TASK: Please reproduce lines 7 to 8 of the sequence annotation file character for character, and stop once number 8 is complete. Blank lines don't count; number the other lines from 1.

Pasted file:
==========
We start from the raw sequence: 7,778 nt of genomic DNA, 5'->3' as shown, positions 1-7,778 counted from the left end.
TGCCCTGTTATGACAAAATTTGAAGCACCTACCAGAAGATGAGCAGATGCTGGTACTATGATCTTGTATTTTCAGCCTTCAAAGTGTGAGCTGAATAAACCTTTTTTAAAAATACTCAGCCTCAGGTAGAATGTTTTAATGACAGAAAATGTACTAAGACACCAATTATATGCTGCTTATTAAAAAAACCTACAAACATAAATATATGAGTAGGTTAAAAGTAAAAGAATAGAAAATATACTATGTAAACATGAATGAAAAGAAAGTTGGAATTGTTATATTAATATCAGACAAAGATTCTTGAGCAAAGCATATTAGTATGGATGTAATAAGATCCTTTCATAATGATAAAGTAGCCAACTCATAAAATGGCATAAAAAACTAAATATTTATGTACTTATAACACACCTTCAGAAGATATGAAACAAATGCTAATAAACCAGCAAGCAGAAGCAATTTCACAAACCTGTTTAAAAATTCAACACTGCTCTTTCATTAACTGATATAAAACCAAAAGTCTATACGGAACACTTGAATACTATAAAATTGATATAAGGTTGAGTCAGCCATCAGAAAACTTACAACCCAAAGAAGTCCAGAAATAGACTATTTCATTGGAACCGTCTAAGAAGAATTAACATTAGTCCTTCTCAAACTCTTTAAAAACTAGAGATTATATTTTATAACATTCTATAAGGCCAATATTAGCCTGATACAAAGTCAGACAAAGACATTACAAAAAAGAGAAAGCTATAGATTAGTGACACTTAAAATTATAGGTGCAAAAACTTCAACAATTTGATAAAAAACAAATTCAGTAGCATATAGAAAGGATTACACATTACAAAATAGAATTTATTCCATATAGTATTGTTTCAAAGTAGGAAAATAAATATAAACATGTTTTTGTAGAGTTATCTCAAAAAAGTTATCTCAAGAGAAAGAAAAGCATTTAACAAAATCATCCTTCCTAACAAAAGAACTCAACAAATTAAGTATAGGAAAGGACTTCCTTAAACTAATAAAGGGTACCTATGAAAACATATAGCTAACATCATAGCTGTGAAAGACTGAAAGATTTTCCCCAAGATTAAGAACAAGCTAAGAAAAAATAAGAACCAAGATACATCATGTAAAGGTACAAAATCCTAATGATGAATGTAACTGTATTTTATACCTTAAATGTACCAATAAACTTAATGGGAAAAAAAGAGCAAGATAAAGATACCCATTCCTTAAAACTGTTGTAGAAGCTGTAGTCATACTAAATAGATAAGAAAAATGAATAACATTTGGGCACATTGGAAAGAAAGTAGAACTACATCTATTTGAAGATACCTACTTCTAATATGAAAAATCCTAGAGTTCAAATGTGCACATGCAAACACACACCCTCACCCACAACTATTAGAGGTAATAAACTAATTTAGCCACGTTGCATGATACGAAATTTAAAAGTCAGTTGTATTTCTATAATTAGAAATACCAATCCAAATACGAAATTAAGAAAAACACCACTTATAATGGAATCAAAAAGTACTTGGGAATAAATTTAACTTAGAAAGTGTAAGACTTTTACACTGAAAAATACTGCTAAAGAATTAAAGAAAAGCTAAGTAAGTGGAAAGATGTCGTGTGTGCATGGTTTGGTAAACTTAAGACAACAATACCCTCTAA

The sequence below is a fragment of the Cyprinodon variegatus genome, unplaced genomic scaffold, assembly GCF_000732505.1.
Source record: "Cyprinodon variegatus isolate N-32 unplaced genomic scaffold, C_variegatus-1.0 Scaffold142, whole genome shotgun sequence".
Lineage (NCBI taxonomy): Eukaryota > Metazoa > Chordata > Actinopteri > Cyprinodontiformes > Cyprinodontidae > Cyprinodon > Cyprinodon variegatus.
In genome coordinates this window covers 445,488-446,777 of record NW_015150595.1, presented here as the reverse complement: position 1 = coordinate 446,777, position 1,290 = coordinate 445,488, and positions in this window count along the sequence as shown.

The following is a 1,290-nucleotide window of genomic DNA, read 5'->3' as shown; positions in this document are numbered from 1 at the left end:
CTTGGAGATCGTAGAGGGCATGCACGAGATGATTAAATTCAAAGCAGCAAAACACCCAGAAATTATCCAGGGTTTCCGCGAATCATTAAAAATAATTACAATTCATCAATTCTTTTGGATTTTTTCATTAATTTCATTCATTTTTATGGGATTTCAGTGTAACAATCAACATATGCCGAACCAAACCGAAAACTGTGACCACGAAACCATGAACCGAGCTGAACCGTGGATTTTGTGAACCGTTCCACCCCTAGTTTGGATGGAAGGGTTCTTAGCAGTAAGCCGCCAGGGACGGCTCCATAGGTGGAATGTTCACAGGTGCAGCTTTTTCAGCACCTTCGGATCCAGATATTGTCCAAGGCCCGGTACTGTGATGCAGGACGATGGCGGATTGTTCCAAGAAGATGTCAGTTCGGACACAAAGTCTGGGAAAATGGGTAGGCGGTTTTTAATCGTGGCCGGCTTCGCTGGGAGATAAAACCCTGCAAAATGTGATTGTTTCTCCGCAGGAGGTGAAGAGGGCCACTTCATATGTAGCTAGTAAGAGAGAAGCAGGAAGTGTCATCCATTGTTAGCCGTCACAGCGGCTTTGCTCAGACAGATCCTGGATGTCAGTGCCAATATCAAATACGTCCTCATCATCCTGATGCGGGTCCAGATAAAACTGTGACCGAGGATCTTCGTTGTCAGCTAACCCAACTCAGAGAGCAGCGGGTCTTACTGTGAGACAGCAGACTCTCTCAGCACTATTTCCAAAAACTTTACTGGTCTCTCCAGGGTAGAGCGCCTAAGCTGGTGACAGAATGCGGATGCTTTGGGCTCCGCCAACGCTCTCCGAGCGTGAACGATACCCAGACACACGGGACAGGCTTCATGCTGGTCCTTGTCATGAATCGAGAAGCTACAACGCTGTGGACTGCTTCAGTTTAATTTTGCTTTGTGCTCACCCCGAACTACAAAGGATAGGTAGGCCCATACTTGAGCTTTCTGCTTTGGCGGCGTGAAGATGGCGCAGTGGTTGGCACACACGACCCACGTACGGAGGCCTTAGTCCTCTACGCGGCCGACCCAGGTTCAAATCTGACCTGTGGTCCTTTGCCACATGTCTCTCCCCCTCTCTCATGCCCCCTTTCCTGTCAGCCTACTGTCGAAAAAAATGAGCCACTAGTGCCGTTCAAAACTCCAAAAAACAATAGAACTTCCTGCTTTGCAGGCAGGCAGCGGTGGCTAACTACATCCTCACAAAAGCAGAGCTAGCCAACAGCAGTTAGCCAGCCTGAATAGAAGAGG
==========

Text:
The following is a 1,290-nucleotide window of genomic DNA, read 5'->3' as shown; positions in this document are numbered from 1 at the left end:
CTTGGAGATCGTAGAGGGCATGCACGAGATGATTAAATTCAAAGCAGCAAAACACCCAGAAATTATCCAGGGTTTCCGCGAATCATTAAAAATAATTACAATTCATCAATTCTTTTGGATTTTTTCATTAATTTCATTCATTTTTATGGGATTTCAGTGTAACAATCAACATATGCCGAACCAAACCGAAAACTGTGACCACGAAACCATGAACCGAGCTGAACCGTGGATTTTGTGAACCGTTCCACCCCTAGTTTGGATGGAAGGGTTCTTAGCAGTAAGCCGCCAGGGACGGCTCCATAGGTGGAATGTTCACAGGTGCAGCTTTTTCAGCACCTTCGGATCCAGATATTGTCCAAGGCCCGGTACTGTGATGCAGGACGATGGCGGATTGTTCCAAGAAGATGTCAGTTCGGACACAAAGTCTGGGAAAATGGGTAGGCGGTTTTTAATCGTGGCCGGCTTCGCTGGGAGATAAAACCCTGCAAAATGTGATTGTTTCTCCGCAGGAGGTGAAGAGGGCCACTTCATATGTAGCTAGTAAGAGAGAAGCAGGAAGTGTCATCCATTGTTAGCCGTCACAGCGGCTTTGCTCAGACAGATCCTGGATGTCAGTGCCAATATCAAATACGTCCTCATCATCCTGATGCGGGTCCAGATAAAACTGTGACCGAGGATCTTCGTTGTCAGCTAACCCAACTCAGAGAGCAGCGGGTCTTACTGTGAGACAGCAGACTCTCTCAGCACTATTTCCAAAAACTTTACTGGTCTCTCCAGGGTAGAGCGCCTAAGCTGGTGACAGAATGCGGATGCTTTGGGCTCCGCCAACGCTCTCCGAGCGTGAACGATACCCAGACACACGGGACAGGCTTCATGCTGGTCCTTGTCATGAATCGAGAAGCTACAACGCTGTGGACTGCTTCAGTTTAATTTTGCTTTGTGCTCACCCCGAACTACAAAGGATAGGTAGGCCCATACTTGAGCTTTCTGCTTTGGCGGCGTGAAGATGGCGCAGTGGTTGGCACACACGACCCACGTACGGAGGCCTTAGTCCTCTACGCGGCCGACCCAGGTTCAAATCTGACCTGTGGTCCTTTGCCACATGTCTCTCCCCCTCTCTCATGCCCCCTTTCCTGTCAGCCTACTGTCGAAAAAAATGAGCCACTAGTGCCGTTCAAAACTCCAAAAAACAATAGAACTTCCTGCTTTGCAGGCAGGCAGCGGTGGCTAACTACATCCTCACAAAAGCAGAGCTAGCCAACAGCAGTTAGCCAGCCTGAATAGAAGAGG